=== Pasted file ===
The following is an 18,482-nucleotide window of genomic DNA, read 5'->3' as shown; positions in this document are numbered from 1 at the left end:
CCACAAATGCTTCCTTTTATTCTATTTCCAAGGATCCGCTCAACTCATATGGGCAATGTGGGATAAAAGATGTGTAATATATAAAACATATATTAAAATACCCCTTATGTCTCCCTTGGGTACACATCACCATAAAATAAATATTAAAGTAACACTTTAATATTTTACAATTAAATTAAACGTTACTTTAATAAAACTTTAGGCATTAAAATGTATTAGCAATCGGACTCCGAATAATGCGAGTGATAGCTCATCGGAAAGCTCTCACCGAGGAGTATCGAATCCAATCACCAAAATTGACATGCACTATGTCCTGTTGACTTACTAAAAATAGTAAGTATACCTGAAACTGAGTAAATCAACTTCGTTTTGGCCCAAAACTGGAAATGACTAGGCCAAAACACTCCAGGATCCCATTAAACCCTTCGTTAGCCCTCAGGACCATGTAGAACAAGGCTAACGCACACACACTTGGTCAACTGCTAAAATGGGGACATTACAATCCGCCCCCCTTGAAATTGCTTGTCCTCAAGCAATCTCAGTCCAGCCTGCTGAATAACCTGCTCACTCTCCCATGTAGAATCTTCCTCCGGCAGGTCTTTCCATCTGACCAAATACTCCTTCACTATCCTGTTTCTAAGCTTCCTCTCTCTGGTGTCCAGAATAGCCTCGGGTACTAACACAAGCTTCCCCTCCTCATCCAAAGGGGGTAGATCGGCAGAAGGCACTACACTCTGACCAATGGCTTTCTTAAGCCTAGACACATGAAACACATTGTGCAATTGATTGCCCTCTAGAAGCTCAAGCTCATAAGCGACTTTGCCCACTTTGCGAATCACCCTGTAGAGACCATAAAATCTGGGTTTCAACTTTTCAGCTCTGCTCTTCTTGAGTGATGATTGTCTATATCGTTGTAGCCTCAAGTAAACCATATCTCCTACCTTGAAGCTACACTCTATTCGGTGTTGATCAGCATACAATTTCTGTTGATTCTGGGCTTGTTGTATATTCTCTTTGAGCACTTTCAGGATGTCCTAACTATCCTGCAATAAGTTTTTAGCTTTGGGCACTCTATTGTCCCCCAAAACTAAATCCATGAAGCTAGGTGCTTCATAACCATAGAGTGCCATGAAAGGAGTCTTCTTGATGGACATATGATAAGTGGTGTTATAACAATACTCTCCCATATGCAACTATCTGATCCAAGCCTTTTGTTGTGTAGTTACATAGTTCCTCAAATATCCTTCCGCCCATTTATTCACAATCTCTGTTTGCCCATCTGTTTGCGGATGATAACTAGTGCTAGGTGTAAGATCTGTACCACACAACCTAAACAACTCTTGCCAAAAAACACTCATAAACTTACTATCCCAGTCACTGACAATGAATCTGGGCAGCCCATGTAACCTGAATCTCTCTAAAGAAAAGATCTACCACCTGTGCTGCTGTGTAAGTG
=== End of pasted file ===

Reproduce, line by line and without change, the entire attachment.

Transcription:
The following is an 18,482-nucleotide window of genomic DNA, read 5'->3' as shown; positions in this document are numbered from 1 at the left end:
CCACAAATGCTTCCTTTTATTCTATTTCCAAGGATCCGCTCAACTCATATGGGCAATGTGGGATAAAAGATGTGTAATATATAAAACATATATTAAAATACCCCTTATGTCTCCCTTGGGTACACATCACCATAAAATAAATATTAAAGTAACACTTTAATATTTTACAATTAAATTAAACGTTACTTTAATAAAACTTTAGGCATTAAAATGTATTAGCAATCGGACTCCGAATAATGCGAGTGATAGCTCATCGGAAAGCTCTCACCGAGGAGTATCGAATCCAATCACCAAAATTGACATGCACTATGTCCTGTTGACTTACTAAAAATAGTAAGTATACCTGAAACTGAGTAAATCAACTTCGTTTTGGCCCAAAACTGGAAATGACTAGGCCAAAACACTCCAGGATCCCATTAAACCCTTCGTTAGCCCTCAGGACCATGTAGAACAAGGCTAACGCACACACACTTGGTCAACTGCTAAAATGGGGACATTACAATCCGCCCCCCTTGAAATTGCTTGTCCTCAAGCAATCTCAGTCCAGCCTGCTGAATAACCTGCTCACTCTCCCATGTAGAATCTTCCTCCGGCAGGTCTTTCCATCTGACCAAATACTCCTTCACTATCCTGTTTCTAAGCTTCCTCTCTCTGGTGTCCAGAATAGCCTCGGGTACTAACACAAGCTTCCCCTCCTCATCCAAAGGGGGTAGATCGGCAGAAGGCACTACACTCTGACCAATGGCTTTCTTAAGCCTAGACACATGAAACACATTGTGCAATTGATTGCCCTCTAGAAGCTCAAGCTCATAAGCGACTTTGCCCACTTTGCGAATCACCCTGTAGAGACCATAAAATCTGGGTTTCAACTTTTCAGCTCTGCTCTTCTTGAGTGATGATTGTCTATATCGTTGTAGCCTCAAGTAAACCATATCTCCTACCTTGAAGCTACACTCTATTCGGTGTTGATCAGCATACAATTTCTGTTGATTCTGGGCTTGTTGTATATTCTCTTTGAGCACTTTCAGGATGTCCTAACTATCCTGCAATAAGTTTTTAGCTTTGGGCACTCTATTGTCCCCCAAAACTAAATCCATGAAGCTAGGTGCTTCATAACCATAGAGTGCCATGAAAGGAGTCTTCTTGATGGACATATGATAAGTGGTGTTATAACAATACTCTCCCATATGCAACTATCTGATCCAAGCCTTTTGTTGTGTAGTTACATAGTTCCTCAAATATCCTTCCGCCCATTTATTCACAATCTCTGTTTGCCCATCTGTTTGCGGATGATAACTAGTGCTAGGTGTAAGATCTGTACCACACAACCTAAACAACTCTTGCCAAAAAACACTCATAAACTTACTATCCCAGTCACTGACAATGAATCTGGGCAGCCCATGTAACCTGAATCTCTCTAAAGAAAAGATCTACCACCTGTGCTGCTGTGTAAGTG